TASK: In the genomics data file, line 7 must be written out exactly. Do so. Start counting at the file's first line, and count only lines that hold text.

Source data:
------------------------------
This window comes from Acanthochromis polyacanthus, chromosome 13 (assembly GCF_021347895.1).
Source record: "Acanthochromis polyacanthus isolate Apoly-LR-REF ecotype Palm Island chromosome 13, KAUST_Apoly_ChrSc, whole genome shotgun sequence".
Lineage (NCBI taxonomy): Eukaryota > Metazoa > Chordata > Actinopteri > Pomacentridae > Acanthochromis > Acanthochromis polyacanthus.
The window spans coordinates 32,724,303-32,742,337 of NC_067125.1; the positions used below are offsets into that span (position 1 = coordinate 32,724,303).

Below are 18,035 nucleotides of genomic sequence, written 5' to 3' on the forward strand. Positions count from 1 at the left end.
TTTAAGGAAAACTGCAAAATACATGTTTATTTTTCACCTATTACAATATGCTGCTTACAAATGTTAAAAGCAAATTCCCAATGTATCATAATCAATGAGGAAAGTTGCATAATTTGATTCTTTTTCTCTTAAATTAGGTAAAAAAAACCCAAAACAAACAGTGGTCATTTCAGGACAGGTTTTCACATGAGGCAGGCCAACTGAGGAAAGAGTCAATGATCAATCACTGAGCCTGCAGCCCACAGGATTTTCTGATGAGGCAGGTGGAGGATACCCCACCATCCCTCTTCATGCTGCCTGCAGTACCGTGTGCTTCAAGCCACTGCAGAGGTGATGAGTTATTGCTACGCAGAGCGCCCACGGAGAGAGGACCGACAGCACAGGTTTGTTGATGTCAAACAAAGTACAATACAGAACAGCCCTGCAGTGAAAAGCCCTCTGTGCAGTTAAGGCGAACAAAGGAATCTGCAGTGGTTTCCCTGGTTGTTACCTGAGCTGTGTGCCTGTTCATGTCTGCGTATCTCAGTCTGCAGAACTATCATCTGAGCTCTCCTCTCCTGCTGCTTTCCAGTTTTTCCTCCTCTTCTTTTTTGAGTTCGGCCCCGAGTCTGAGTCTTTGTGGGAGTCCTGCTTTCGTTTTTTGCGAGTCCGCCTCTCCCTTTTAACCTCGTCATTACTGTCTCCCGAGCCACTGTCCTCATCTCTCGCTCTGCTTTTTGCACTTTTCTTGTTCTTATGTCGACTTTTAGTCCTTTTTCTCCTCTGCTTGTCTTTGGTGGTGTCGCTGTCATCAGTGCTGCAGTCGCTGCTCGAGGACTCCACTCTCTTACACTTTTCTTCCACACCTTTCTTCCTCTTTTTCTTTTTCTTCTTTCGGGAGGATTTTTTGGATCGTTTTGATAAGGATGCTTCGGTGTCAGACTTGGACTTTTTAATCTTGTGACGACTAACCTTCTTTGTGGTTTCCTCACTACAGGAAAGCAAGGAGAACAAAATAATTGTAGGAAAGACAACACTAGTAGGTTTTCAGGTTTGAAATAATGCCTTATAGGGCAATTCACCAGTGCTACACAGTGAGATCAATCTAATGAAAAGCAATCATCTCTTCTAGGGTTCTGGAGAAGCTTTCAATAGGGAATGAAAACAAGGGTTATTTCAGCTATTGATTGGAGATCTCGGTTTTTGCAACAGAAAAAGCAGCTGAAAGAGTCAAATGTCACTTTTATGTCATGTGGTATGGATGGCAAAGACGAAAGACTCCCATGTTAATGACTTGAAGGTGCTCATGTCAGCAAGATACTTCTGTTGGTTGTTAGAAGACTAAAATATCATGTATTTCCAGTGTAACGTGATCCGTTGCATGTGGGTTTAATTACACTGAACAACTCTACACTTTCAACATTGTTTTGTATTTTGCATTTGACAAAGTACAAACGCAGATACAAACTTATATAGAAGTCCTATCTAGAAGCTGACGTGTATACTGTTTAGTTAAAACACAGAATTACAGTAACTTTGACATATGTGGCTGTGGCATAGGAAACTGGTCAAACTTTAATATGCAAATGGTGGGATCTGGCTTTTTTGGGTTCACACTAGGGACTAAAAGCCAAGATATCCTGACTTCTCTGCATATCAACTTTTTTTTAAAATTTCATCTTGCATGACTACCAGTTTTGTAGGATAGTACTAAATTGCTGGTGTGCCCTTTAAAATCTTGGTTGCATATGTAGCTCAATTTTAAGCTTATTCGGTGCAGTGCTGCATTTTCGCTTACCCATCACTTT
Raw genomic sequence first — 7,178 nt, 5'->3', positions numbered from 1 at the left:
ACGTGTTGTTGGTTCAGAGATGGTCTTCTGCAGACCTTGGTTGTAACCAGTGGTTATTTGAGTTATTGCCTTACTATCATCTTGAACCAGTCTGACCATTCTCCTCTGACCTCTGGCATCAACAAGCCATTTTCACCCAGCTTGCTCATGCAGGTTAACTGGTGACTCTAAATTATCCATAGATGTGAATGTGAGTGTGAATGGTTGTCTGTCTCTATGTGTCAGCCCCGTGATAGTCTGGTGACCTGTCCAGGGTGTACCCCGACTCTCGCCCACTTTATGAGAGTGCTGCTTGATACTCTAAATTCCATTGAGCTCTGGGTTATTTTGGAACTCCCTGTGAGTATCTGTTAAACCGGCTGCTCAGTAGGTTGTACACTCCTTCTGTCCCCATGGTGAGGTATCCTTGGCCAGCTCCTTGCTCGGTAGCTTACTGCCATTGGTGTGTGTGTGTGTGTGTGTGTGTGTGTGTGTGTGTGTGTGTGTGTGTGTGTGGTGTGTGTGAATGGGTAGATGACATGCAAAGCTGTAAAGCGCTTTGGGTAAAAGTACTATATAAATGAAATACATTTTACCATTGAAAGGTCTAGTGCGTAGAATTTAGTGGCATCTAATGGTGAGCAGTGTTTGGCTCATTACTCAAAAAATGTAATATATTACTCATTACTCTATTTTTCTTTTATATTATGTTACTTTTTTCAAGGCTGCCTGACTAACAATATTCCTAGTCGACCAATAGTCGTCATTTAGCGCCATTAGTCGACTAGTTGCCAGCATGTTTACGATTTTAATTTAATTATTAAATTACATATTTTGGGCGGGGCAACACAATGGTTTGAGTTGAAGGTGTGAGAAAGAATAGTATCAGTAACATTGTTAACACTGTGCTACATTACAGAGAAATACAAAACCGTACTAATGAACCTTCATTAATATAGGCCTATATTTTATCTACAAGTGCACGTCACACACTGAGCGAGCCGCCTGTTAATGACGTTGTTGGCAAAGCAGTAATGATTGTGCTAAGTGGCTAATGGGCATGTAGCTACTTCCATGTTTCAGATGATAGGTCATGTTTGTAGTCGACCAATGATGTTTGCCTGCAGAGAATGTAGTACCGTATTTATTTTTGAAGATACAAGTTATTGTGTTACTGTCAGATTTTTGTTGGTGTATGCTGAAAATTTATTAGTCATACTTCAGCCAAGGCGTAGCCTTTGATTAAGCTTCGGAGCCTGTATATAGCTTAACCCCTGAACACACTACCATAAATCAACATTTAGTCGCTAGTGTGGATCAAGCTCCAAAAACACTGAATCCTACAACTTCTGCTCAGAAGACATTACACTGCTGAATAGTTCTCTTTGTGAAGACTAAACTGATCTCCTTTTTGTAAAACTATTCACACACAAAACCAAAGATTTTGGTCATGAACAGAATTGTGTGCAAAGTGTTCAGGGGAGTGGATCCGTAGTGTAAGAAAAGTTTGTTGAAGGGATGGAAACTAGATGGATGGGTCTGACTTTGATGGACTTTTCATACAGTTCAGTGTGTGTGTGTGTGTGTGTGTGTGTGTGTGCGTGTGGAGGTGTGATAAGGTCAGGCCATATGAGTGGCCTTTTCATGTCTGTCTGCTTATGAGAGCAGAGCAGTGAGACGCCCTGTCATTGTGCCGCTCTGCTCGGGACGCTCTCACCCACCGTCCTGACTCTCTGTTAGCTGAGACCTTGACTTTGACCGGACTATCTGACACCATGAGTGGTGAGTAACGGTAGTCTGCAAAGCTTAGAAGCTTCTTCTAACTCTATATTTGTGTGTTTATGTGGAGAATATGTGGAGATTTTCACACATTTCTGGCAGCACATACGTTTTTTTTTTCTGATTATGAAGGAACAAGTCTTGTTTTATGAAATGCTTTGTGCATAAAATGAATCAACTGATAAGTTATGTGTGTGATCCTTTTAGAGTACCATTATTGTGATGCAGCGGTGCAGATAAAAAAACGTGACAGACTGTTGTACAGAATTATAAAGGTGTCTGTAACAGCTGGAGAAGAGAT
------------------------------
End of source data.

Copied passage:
Raw genomic sequence first — 7,178 nt, 5'->3', positions numbered from 1 at the left: